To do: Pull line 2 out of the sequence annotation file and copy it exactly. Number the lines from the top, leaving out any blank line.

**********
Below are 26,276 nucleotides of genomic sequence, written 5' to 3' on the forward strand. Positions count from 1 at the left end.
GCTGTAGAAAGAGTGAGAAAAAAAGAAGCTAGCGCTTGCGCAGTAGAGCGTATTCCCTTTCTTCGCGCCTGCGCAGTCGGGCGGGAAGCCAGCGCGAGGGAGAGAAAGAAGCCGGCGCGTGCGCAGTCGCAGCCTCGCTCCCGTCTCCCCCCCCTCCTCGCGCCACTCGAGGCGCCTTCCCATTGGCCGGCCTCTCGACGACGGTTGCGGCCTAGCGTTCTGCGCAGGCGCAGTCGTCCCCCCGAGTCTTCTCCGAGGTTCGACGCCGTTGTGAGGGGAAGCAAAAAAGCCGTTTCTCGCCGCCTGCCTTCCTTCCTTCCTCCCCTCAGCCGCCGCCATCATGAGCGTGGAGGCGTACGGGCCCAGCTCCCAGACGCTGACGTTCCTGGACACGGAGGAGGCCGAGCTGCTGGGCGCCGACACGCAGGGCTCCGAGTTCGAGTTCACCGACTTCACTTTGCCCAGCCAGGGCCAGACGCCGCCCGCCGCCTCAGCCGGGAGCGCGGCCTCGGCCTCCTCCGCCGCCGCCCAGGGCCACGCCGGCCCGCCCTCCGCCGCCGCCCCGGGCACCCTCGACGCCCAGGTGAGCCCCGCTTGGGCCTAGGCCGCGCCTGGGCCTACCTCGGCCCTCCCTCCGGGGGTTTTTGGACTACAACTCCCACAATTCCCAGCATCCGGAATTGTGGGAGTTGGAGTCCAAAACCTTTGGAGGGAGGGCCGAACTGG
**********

GCTGTAGAAAGAGTGAGAAAAAAAGAAGCTAGCGCTTGCGCAGTAGAGCGTATTCCCTTTCTTCGCGCCTGCGCAGTCGGGCGGGAAGCCAGCGCGAGGGAGAGAAAGAAGCCGGCGCGTGCGCAGTCGCAGCCTCGCTCCCGTCTCCCCCCCCTCCTCGCGCCACTCGAGGCGCCTTCCCATTGGCCGGCCTCTCGACGACGGTTGCGGCCTAGCGTTCTGCGCAGGCGCAGTCGTCCCCCCGAGTCTTCTCCGAGGTTCGACGCCGTTGTGAGGGGAAGCAAAAAAGCCGTTTCTCGCCGCCTGCCTTCCTTCCTTCCTCCCCTCAGCCGCCGCCATCATGAGCGTGGAGGCGTACGGGCCCAGCTCCCAGACGCTGACGTTCCTGGACACGGAGGAGGCCGAGCTGCTGGGCGCCGACACGCAGGGCTCCGAGTTCGAGTTCACCGACTTCACTTTGCCCAGCCAGGGCCAGACGCCGCCCGCCGCCTCAGCCGGGAGCGCGGCCTCGGCCTCCTCCGCCGCCGCCCAGGGCCACGCCGGCCCGCCCTCCGCCGCCGCCCCGGGCACCCTCGACGCCCAGGTGAGCCCCGCTTGGGCCTAGGCCGCGCCTGGGCCTACCTCGGCCCTCCCTCCGGGGGTTTTTGGACTACAACTCCCACAATTCCCAGCATCCGGAATTGTGGGAGTTGGAGTCCAAAACCTTTGGAGGGAGGGCCGAACTGG